Looking for some fun, interesting, and quirky national park facts to impress your hiking homies or the family with on your next trip? Our post has you covered, serving up oodles of interesting info and insights about national parks as well as the odd astounding trinket of trivia from the parks’ surprisingly long and rich history. From the discovery of highly illicit “vegetation” in Sequoia National Park’s illicit to the nation’s deadliest trail, our list of national park facts has it all!
National park facts: the biggest, smallest, oldest, newest, oldest, and more…
1. The combined size of all of the US’s national parks is a whopping 84 million acres, which is slightly larger than Finland (83m ac.) and only slightly smaller than Germany (88m ac).
2. There are a total of 423 national park sites in the National Park System, with parks in every state (except Delaware) and also the territories of Puerto Rico, the Virgin Islands, American Samoa, and Guam.
3. Great Smoky Mountains National Park (Tennessee and North Carolina) is the most visited national park in the US, attracting more than 12.5 million visitors in 2019 and 12.4 million in 2020.
4. The oldest national park in the US is Yellowstone National Park (Wyoming, Idaho, and Montana), which was founded in 1872.
5. The newest national park in the US is the aptly named New River Gorge National Park (West Virginia), which was founded on December 27th, 2020.
6. The biggest national park in the US is Wrangell-St. Elias National Park in Alaska, which encompasses a whopping 13.2 million acres.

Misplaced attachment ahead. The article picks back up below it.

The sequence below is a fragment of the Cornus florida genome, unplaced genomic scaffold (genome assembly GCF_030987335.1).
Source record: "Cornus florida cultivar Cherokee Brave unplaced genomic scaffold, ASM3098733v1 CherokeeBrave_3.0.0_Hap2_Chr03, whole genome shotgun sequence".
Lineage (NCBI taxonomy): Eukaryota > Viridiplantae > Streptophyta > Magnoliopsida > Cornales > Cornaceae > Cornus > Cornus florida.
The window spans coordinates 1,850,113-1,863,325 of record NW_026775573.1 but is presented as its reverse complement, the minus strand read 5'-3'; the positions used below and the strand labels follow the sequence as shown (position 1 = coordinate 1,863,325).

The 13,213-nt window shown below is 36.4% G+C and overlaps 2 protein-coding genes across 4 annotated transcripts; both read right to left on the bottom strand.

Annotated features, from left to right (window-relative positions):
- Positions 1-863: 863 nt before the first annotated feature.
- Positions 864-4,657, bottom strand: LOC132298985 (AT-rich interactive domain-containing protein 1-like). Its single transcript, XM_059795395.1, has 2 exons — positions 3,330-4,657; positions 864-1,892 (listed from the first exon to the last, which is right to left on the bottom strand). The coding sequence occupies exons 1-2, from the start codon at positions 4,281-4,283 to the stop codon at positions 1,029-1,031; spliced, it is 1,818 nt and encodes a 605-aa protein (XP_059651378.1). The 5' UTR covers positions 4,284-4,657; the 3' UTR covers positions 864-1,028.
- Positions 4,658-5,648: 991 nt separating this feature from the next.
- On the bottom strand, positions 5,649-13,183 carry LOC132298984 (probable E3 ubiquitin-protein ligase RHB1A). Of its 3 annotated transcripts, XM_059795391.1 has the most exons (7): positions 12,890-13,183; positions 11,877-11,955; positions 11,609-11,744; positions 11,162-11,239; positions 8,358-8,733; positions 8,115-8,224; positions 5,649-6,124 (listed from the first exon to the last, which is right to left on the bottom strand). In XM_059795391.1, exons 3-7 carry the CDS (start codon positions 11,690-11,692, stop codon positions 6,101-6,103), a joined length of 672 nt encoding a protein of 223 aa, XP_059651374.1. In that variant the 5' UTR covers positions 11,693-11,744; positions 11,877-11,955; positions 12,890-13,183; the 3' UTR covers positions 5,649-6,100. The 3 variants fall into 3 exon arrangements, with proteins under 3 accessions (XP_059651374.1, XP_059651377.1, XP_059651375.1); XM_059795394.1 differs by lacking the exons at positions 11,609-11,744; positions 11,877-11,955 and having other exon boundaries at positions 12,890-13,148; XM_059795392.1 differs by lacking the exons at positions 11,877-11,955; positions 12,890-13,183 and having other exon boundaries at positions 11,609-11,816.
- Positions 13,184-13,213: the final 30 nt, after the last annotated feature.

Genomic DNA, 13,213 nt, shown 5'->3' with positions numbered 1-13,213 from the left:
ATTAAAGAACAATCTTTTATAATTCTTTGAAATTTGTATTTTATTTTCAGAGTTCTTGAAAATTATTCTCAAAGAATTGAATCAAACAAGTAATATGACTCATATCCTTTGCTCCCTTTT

7. Hot Springs National Park in Arkansas, which measures a mere 5,500 acres, is the smallest national park.
8. The highest point in the national parks is the summit of Denali, in Denali National Park, at 20,310 feet.
9. Badwater Basin in Death Valley National Park, California lies at 282 feet below sea level, which is the lowest point in the western hemisphere.
10. The states with the most national parks are California and Alaska, which have 8 apiece.
11. The deepest cave in the US is in Carlsbad Caverns National Park and measures a mind-boggling 1,593 feet deep.
12. At 1,932 feet deep, Oregon’s Crater Lake (in the homonymous national park), is the deepest lake in the US.
13. The US’s 423 national park sites are home to over 400 endangered animal and plant species.
14. Only one state in the US is not blessed with a national monument or national park – Delaware.
15. In 2014, rangers in Sequoia National Park in California discovered a multi-million-dollar cannabis-cultivation facility in the park.
16. White Sands National Monument in New Mexico contains the largest gypsum dune fields on the planet.
17. The National Parks Service employs roughly 20,000 people, who are assisted by a further team of almost 250,000 volunteers.
18. There are over 18,000 miles of trail in the national parks (for comparison, the Great Wall of China measures just 13,171 miles long!)
19. The National Parks System contains over 75,000 archaeological sites and just under 27,000 historic and prehistoric structures.
20. The US, believe it or not, has one NP that’s situated south of the equator – The National Park of American Samoa, which encompasses 9,500 acres of land and 4,000 marine acres.
Yellowstone National Park facts
21. Yellowstone is home to more than 500 active geysers – more than half of the active geysers in the world!